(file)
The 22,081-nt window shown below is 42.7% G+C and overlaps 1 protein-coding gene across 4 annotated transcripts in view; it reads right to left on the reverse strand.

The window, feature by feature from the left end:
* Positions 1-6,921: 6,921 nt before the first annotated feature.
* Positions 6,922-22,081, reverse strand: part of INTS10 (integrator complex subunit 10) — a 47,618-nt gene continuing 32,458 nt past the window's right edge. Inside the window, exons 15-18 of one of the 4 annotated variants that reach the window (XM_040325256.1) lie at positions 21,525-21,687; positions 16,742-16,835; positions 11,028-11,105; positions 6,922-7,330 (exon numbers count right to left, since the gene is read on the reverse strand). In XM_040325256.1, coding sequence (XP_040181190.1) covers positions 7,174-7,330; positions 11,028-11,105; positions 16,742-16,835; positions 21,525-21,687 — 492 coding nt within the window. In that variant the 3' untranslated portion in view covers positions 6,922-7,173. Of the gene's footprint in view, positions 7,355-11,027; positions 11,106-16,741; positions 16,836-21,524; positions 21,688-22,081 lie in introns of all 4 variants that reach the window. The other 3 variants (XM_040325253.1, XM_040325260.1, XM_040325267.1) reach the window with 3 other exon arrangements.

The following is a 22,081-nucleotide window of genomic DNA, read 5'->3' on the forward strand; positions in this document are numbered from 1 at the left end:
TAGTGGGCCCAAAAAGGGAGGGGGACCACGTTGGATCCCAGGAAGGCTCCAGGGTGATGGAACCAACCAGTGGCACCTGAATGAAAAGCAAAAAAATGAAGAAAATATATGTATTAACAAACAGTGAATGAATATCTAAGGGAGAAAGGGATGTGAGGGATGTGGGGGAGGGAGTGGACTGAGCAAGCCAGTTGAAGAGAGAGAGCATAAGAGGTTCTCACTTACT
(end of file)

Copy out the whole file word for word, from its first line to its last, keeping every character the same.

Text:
The 22,081-nt window shown below is 42.7% G+C and overlaps 1 protein-coding gene across 4 annotated transcripts in view; it reads right to left on the reverse strand.

The window, feature by feature from the left end:
* Positions 1-6,921: 6,921 nt before the first annotated feature.
* Positions 6,922-22,081, reverse strand: part of INTS10 (integrator complex subunit 10) — a 47,618-nt gene continuing 32,458 nt past the window's right edge. Inside the window, exons 15-18 of one of the 4 annotated variants that reach the window (XM_040325256.1) lie at positions 21,525-21,687; positions 16,742-16,835; positions 11,028-11,105; positions 6,922-7,330 (exon numbers count right to left, since the gene is read on the reverse strand). In XM_040325256.1, coding sequence (XP_040181190.1) covers positions 7,174-7,330; positions 11,028-11,105; positions 16,742-16,835; positions 21,525-21,687 — 492 coding nt within the window. In that variant the 3' untranslated portion in view covers positions 6,922-7,173. Of the gene's footprint in view, positions 7,355-11,027; positions 11,106-16,741; positions 16,836-21,524; positions 21,688-22,081 lie in introns of all 4 variants that reach the window. The other 3 variants (XM_040325253.1, XM_040325260.1, XM_040325267.1) reach the window with 3 other exon arrangements.

The following is a 22,081-nucleotide window of genomic DNA, read 5'->3' on the forward strand; positions in this document are numbered from 1 at the left end:
TAGTGGGCCCAAAAAGGGAGGGGGACCACGTTGGATCCCAGGAAGGCTCCAGGGTGATGGAACCAACCAGTGGCACCTGAATGAAAAGCAAAAAAATGAAGAAAATATATGTATTAACAAACAGTGAATGAATATCTAAGGGAGAAAGGGATGTGAGGGATGTGGGGGAGGGAGTGGACTGAGCAAGCCAGTTGAAGAGAGAGAGCATAAGAGGTTCTCACTTACT